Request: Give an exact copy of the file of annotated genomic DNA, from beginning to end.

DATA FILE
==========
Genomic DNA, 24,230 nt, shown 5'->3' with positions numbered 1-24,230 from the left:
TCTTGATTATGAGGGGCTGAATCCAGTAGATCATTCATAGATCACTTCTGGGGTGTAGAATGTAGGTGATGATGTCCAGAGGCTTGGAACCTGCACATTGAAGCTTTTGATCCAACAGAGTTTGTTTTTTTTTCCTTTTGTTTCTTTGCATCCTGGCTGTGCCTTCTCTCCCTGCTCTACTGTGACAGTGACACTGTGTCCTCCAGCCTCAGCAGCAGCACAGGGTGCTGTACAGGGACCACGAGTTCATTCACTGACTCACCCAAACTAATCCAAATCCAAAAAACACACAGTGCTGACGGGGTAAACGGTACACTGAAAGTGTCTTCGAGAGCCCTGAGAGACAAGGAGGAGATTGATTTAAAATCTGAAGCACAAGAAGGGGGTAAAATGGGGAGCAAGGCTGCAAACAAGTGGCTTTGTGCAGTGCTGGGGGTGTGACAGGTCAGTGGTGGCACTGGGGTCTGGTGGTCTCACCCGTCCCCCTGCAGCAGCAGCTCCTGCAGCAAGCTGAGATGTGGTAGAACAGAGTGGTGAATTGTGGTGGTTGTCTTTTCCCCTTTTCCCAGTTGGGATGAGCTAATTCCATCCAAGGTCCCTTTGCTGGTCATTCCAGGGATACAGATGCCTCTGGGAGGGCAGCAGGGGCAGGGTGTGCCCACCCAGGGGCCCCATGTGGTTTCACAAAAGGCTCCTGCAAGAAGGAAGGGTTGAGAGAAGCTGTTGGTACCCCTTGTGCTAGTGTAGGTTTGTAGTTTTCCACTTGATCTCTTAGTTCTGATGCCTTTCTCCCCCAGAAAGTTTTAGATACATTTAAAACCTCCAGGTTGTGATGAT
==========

Genomic DNA, 24,230 nt, shown 5'->3' with positions numbered 1-24,230 from the left:
TCTTGATTATGAGGGGCTGAATCCAGTAGATCATTCATAGATCACTTCTGGGGTGTAGAATGTAGGTGATGATGTCCAGAGGCTTGGAACCTGCACATTGAAGCTTTTGATCCAACAGAGTTTGTTTTTTTTTCCTTTTGTTTCTTTGCATCCTGGCTGTGCCTTCTCTCCCTGCTCTACTGTGACAGTGACACTGTGTCCTCCAGCCTCAGCAGCAGCACAGGGTGCTGTACAGGGACCACGAGTTCATTCACTGACTCACCCAAACTAATCCAAATCCAAAAAACACACAGTGCTGACGGGGTAAACGGTACACTGAAAGTGTCTTCGAGAGCCCTGAGAGACAAGGAGGAGATTGATTTAAAATCTGAAGCACAAGAAGGGGGTAAAATGGGGAGCAAGGCTGCAAACAAGTGGCTTTGTGCAGTGCTGGGGGTGTGACAGGTCAGTGGTGGCACTGGGGTCTGGTGGTCTCACCCGTCCCCCTGCAGCAGCAGCTCCTGCAGCAAGCTGAGATGTGGTAGAACAGAGTGGTGAATTGTGGTGGTTGTCTTTTCCCCTTTTCCCAGTTGGGATGAGCTAATTCCATCCAAGGTCCCTTTGCTGGTCATTCCAGGGATACAGATGCCTCTGGGAGGGCAGCAGGGGCAGGGTGTGCCCACCCAGGGGCCCCATGTGGTTTCACAAAAGGCTCCTGCAAGAAGGAAGGGTTGAGAGAAGCTGTTGGTACCCCTTGTGCTAGTGTAGGTTTGTAGTTTTCCACTTGATCTCTTAGTTCTGATGCCTTTCTCCCCCAGAAAGTTTTAGATACATTTAAAACCTCCAGGTTGTGATGAT